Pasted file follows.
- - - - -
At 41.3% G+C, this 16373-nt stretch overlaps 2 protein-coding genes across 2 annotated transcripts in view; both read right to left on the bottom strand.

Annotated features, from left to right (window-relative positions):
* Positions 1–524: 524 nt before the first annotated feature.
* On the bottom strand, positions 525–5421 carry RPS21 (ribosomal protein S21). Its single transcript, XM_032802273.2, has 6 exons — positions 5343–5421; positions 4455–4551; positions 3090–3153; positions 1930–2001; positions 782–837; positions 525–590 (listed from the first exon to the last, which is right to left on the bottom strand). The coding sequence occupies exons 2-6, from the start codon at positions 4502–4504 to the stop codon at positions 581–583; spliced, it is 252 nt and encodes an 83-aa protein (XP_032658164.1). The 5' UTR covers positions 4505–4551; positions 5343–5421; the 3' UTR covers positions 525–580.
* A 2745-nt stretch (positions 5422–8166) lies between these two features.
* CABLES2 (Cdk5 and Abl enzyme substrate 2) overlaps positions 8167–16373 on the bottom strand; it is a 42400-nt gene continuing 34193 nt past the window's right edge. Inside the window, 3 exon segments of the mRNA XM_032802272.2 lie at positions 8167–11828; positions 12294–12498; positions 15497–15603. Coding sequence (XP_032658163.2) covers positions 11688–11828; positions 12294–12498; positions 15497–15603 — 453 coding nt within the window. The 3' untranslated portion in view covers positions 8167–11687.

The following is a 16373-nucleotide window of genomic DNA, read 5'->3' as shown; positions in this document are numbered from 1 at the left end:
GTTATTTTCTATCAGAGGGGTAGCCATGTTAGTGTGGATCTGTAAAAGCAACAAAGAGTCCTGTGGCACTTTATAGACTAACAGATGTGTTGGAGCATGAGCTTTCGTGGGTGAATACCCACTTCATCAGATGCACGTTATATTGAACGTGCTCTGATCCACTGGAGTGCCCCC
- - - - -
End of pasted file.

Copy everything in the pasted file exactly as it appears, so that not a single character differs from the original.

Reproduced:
At 41.3% G+C, this 16373-nt stretch overlaps 2 protein-coding genes across 2 annotated transcripts in view; both read right to left on the bottom strand.

Annotated features, from left to right (window-relative positions):
* Positions 1–524: 524 nt before the first annotated feature.
* On the bottom strand, positions 525–5421 carry RPS21 (ribosomal protein S21). Its single transcript, XM_032802273.2, has 6 exons — positions 5343–5421; positions 4455–4551; positions 3090–3153; positions 1930–2001; positions 782–837; positions 525–590 (listed from the first exon to the last, which is right to left on the bottom strand). The coding sequence occupies exons 2-6, from the start codon at positions 4502–4504 to the stop codon at positions 581–583; spliced, it is 252 nt and encodes an 83-aa protein (XP_032658164.1). The 5' UTR covers positions 4505–4551; positions 5343–5421; the 3' UTR covers positions 525–580.
* A 2745-nt stretch (positions 5422–8166) lies between these two features.
* CABLES2 (Cdk5 and Abl enzyme substrate 2) overlaps positions 8167–16373 on the bottom strand; it is a 42400-nt gene continuing 34193 nt past the window's right edge. Inside the window, 3 exon segments of the mRNA XM_032802272.2 lie at positions 8167–11828; positions 12294–12498; positions 15497–15603. Coding sequence (XP_032658163.2) covers positions 11688–11828; positions 12294–12498; positions 15497–15603 — 453 coding nt within the window. The 3' untranslated portion in view covers positions 8167–11687.

The following is a 16373-nucleotide window of genomic DNA, read 5'->3' as shown; positions in this document are numbered from 1 at the left end:
GTTATTTTCTATCAGAGGGGTAGCCATGTTAGTGTGGATCTGTAAAAGCAACAAAGAGTCCTGTGGCACTTTATAGACTAACAGATGTGTTGGAGCATGAGCTTTCGTGGGTGAATACCCACTTCATCAGATGCACGTTATATTGAACGTGCTCTGATCCACTGGAGTGCCCCC